• 23. Why focus on admix & crossbreds? • Don’t performance record, hence prone to breeding mistakes made elsewhere (e.g. inbreeding)! • Selected local breeds and crossbreds fit existing systems • Would improve productivity and broaden income base: • Increase calf and cow survival rates • Increase conception rates and shorten CI • Increase cow longevity (reduce replacement costs) • Lower somatic cell counts (lower vet cost) • Better feed utilization • Heavier cull cows and faster growing bull calves Most smallholders are not breeders, but are milk producers so they should use genetics that give them higher profits?
  • 24. Possible way forward
  • 25. Who has the best cow? Use cell phone tech to verify this or near real time basis What is the genetic compositions use genomic technology to determine this Use reproductive tech. (IVEP) to harvest & multiply and ET to deliver Smart use of emerging technologies But good infrastructure and enabling policies are needed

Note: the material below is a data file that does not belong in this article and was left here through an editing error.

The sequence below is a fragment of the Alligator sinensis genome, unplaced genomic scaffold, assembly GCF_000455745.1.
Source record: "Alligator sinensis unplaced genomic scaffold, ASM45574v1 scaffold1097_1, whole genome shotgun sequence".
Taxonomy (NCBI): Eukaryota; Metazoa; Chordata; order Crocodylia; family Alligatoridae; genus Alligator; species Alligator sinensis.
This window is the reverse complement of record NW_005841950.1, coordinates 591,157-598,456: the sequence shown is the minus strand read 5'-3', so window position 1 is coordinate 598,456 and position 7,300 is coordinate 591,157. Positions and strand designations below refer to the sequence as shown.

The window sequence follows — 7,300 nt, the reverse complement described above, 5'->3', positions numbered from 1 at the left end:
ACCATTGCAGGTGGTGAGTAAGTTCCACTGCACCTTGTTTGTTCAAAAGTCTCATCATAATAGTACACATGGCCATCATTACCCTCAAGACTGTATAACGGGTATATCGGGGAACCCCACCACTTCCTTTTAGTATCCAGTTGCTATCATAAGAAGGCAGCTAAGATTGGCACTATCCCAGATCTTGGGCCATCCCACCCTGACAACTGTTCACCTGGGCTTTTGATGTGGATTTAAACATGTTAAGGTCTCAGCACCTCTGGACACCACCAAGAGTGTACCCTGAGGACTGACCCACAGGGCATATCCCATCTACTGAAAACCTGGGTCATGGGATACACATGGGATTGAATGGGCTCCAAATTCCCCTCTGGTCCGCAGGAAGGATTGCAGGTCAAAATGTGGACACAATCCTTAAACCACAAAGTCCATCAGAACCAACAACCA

• 26. Rwanda cow databas e Rwanda cow databas e Cattle Goats Sheep Rwanda cow databas e Internet/Cloud Cattle Goats Sheep Rwanda cow databas e Cattle Goats Sheep Connectivity to multiple country and species databases via MySQL/ODKs Multiple colours represent databases for various participating countries Connectivity via text message and web The National Databases/Gene banks Controller audits and manages inputted from farmers—eg Connectivity to Central Database via web and application platforms Individual farmers in participating countries Governments, NGOs and other interest groups Data server National Databases Controller Directdataentrythroughcollaborativeprojects Regional Genetics and Breeding Platform (PPP)
  • 27. AI-Services Records Health reports Conformation -Milk Adaptability -Body Weights -Fertility Information From Countries Pedigree information Genetic evaluation information Breeding plans Basis for management decisions: Dairy, Sales, Feeds, Health, etc. Feedback to Farmers Centralized Recording Breeding Services Extension Genetic Evaluation Research